It now turns out that this foot-waving, which was observed in nine species of the genus Micrixalus, is not the only bizarre trait that runs in the family. For the first time, researchers have found the tadpoles of a dancing frog, specifically the Kallar dancing frog (Micrixalus herrei).
Unlike most tadpoles, which live in water, they live underground until they develop into froglets.
One new genus and five new species of fan-throated lizards have been found in the drier parts of India.
Fan-throated lizards are small ground dwellers. The males flaunt a multihued, fan-shaped fold of skin on their throats during the breeding season.
Because they live in dry and barren soils, when the midday heat starts to get to them they skitter about on their rear legs. Fan-throated lizards are restricted to parts of South Asia. Little has been known about them since the first species was reported in 1829 from India. After this, only six more species have been found: three from Nepal, two from Sri Lanka and one from India.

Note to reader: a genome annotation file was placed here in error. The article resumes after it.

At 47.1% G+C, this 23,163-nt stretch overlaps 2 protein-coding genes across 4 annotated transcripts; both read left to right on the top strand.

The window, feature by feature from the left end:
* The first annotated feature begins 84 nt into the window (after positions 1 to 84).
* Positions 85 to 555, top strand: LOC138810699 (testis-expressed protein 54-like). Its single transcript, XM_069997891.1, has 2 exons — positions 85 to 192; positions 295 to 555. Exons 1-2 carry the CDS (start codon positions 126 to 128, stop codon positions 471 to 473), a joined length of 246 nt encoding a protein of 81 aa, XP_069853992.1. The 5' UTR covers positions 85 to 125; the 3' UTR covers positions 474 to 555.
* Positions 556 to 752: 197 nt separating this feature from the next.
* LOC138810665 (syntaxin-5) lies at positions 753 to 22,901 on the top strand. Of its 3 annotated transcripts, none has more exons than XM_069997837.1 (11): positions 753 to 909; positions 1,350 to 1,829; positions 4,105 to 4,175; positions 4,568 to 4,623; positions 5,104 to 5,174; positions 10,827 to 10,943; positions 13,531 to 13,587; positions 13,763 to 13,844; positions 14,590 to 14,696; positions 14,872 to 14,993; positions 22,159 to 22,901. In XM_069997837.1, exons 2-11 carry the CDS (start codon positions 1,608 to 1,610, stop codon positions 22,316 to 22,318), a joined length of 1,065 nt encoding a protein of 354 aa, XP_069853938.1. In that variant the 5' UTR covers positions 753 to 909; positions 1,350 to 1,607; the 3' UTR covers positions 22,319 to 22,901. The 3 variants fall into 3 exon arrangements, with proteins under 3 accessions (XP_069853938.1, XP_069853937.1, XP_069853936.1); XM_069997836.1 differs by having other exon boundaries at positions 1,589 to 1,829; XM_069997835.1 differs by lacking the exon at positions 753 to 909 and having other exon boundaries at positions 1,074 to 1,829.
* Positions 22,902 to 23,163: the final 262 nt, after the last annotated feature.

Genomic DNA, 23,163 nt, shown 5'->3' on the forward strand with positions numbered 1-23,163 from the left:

Indian researchers, in collaboration with the Natural History Museum in London, have found a new species of burrowing, non-venomous snake that has smooth, shiny scales.
The species remained misidentified and stashed among museum specimens for a long time before scientists thought it might be distinct. To confirm their doubts, they looked in the wild – and unlike many museum finds that are extinct by the time they are discovered, this one still existed. And it continues to do so in the semi-evergreen forests of the Western Ghats of India.
The blue-capped cordon-bleu (Uraeginthus cyanocephalus) has a special talent. Not only can it sing, it can shake a leg or two. For its courtship display, it holds a piece of nesting material in its beak, points its head upward, moves up and down, and sings. Both males and females bob and sing like this, and choose their partner…
In a dry, open field in New Mexico, US, a hungry lizard spots a brightly-coloured, hairy insect scurrying across the sandy soil. Thinking it has found a meal, the lizard sprints to catch the insect. But once it has the insect in its mouth, it finds it is too hard to chew.
The lizard then moves the insect around to find a softer chewing angle but gets nowhere. Meanwhile the insect starts to squeak and finally stings the luckless lizard in its mouth. Alarmed, the lizard spits it out.
The insect, still squeaking, gets away unscathed. The lizard is left with nothing but a sore mouth and a foul taste.